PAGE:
Pax Britannica – The Zenith of the British Empire

Pax Britannica – The Zenith of the British Empire

Further extensions of the electoral principle were made in 1909, but the British government was making such political concessions too late to satisfy the demand for self-government which increasing numbers of Indian nationalists were making.

Although the British government still insisted upon the sharing principle, notably that at the provincial level authority be shared between British officials and elected Indian representatives, in 1919 further political powers were transferred to Indians. By this stage Indians, after assisting in Britain’s war effort, and after hearing widespread discussion of national self-determination at the Versailles Conference in Paris, were demanding an equal status with the Dominions. British repression, as at Amritsar in 1919 when hundreds of Indians were shot, only fanned Indian discontent higher. Gandhi was helping to frustrate British administration by leading a non-co-operation campaign and schemes of civil disobedience. The British government made further concessions in 1935, but still not sufficient to satisfy Indian demands. Similar status to the white settlement countries was simply promised, whereas Indians felt it should be instituted forthwith. The British government, however, was still able to withstand a concerted opposition from Indian nationalists although the demand for independence had been growing through the twentieth century. By promising separate representation to Muslims, and other groups, the British were able to forestall independence, with Hindus and Muslims generally unable to co-operate fully in their demands for political power. Yet the Indians, although divided, were making the British presence difficult to maintain. By their nationalist strivings the Indians had pushed the course of political development faster than most British authorities had ever contemplated. The Indians were asserting that they too could exercise a full political maturity equally with the white settlers of the British Commonwealth.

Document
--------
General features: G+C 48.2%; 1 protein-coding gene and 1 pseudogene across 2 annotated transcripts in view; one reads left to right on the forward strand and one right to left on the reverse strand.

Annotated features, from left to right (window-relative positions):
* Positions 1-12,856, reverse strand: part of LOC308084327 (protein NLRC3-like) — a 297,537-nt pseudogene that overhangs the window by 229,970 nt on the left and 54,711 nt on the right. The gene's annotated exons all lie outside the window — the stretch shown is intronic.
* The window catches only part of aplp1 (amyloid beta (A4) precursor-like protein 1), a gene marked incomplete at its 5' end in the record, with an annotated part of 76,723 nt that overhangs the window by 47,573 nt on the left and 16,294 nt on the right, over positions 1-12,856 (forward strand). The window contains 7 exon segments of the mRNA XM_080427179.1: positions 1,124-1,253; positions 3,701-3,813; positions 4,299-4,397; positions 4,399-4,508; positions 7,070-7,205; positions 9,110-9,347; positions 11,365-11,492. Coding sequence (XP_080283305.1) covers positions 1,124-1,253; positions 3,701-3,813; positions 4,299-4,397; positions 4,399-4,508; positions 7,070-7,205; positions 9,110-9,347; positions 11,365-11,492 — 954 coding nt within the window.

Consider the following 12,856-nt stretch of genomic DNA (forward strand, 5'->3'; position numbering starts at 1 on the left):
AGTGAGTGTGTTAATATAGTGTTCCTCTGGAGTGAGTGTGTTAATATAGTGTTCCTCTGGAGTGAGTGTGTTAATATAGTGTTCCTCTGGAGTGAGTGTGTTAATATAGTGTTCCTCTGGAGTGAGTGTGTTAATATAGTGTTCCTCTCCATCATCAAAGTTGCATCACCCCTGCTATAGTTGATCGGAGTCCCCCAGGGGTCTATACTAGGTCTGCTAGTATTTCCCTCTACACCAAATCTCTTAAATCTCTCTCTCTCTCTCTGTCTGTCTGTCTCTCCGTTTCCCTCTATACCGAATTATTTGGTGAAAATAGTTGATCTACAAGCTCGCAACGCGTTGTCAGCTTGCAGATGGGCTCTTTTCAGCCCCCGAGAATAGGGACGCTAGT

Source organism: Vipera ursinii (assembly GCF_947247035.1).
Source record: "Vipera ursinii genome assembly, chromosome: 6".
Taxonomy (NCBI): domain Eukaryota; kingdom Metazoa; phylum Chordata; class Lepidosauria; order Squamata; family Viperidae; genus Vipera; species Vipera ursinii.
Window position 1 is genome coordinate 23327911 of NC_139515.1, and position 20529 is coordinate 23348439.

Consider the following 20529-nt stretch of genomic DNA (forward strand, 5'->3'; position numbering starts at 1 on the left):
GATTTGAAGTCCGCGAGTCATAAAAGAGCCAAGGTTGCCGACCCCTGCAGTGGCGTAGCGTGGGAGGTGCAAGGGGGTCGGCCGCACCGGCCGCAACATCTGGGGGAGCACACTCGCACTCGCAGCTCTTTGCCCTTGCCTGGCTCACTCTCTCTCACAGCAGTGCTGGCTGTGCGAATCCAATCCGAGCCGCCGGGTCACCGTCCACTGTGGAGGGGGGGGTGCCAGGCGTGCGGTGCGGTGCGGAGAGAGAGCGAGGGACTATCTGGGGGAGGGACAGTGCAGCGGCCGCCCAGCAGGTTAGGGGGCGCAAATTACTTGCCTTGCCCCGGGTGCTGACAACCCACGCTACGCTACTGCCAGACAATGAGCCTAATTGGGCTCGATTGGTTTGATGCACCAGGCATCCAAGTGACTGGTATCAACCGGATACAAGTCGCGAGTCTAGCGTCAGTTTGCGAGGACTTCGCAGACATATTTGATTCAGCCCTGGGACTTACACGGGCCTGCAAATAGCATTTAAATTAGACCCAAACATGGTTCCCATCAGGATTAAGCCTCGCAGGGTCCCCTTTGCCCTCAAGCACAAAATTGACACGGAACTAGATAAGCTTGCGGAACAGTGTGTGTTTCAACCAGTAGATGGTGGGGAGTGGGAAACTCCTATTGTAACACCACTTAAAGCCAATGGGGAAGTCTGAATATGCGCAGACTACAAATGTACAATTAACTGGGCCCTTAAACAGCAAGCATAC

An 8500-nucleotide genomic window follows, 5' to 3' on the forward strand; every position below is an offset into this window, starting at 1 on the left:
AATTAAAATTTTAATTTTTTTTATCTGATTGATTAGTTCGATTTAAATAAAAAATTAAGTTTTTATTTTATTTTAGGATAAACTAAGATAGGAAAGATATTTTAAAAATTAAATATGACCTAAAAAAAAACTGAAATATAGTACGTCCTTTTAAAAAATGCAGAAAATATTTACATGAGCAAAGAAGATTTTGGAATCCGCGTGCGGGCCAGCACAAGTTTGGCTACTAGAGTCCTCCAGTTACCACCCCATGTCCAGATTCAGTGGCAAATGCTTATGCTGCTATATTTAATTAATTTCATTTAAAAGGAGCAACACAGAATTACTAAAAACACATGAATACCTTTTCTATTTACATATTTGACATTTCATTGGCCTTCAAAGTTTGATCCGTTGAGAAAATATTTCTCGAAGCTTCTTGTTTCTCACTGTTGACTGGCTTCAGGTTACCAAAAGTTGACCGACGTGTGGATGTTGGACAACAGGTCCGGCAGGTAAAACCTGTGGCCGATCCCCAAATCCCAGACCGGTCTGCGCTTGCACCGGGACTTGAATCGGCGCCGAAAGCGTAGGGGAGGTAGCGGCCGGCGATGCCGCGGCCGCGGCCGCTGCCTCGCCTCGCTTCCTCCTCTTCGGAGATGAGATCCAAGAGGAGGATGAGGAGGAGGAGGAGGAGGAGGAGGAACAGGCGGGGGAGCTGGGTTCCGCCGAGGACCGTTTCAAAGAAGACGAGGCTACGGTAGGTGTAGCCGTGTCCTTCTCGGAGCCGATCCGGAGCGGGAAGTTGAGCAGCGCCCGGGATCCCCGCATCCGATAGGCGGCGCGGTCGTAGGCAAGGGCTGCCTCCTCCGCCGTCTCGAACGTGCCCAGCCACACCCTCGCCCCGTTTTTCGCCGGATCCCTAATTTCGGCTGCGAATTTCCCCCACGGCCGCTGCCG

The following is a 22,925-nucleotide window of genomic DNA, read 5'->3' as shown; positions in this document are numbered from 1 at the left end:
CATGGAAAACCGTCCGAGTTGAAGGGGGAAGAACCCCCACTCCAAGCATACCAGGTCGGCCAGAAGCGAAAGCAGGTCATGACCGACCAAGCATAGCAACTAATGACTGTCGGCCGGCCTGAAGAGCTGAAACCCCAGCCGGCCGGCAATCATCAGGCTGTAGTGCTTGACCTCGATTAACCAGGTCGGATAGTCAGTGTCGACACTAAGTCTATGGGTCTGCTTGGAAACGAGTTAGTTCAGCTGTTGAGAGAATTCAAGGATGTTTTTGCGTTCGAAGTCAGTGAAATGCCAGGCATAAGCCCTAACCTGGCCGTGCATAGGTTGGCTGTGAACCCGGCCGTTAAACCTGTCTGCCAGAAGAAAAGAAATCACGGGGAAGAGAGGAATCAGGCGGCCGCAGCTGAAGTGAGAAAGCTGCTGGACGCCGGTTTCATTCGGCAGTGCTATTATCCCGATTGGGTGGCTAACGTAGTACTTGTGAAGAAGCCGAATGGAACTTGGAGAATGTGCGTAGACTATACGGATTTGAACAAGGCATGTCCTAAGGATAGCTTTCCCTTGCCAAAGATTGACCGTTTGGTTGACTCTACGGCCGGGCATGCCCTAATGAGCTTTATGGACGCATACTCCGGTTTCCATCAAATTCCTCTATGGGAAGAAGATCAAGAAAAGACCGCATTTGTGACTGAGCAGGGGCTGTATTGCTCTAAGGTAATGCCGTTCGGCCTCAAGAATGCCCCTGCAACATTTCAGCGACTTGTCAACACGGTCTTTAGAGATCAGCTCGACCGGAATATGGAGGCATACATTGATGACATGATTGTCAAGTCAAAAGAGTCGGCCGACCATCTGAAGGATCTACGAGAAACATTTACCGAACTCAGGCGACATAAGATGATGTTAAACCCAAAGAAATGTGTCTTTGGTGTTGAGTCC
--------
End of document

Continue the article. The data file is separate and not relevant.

Notes:
1. L.VILLARI, The Expansion of Italy. (London: Faber & Faber, 1930), p. 7.
2. F.S. NORTHEDGE, The International Political System. (London: Faber & Faber, 1976), p. 208
3. Ibid.
4. ibid.
5. ibid., p. 222.
6. ibid., pp. 222-223.
7. ibid., p. 223
8. J. MORRIS, Farewell the Trumpets. (London: Faber & Faber, 1978), p. 24.
9. ibid., p. 25.
10. ibid.
11. Ibid.
12. ibid., p. 26.
13. ibid.
14. ibid., p. 27.
15. W.R. JOHNSTON, Great Britain, Great Empire. (Queensland: Queensland U. P., 1981), p. 97.
16. D. JUDD and P. SLINN, The Evolution of the Modern Commonwealth 1902- 80. (London: McMillan, 1982), p. 4.
17. ibid., p. 5.
18. ibid.
19. ibid., p. 6.
20. W. D. MCINTYRE, Commonwealth of Nations. Origins and Impact, 1869- 1971. (Minneapolis: Minnesota U. P. & Oxford U. P., 1977), p. 35.
21. W. R. JOHNSTON, op. cit., p. 107.
22. ibid., p. 108.
23. ibid.
24. ibid., p. 109.
25. ibid.
26. ibid., p. 110.
27. ibid., p. 118.
28. ibid., p. 121.
29. ibid.
30. ibid., p. 122.
31. ibid., p. 123.
32. ibid., p. 124.
33. ibid.

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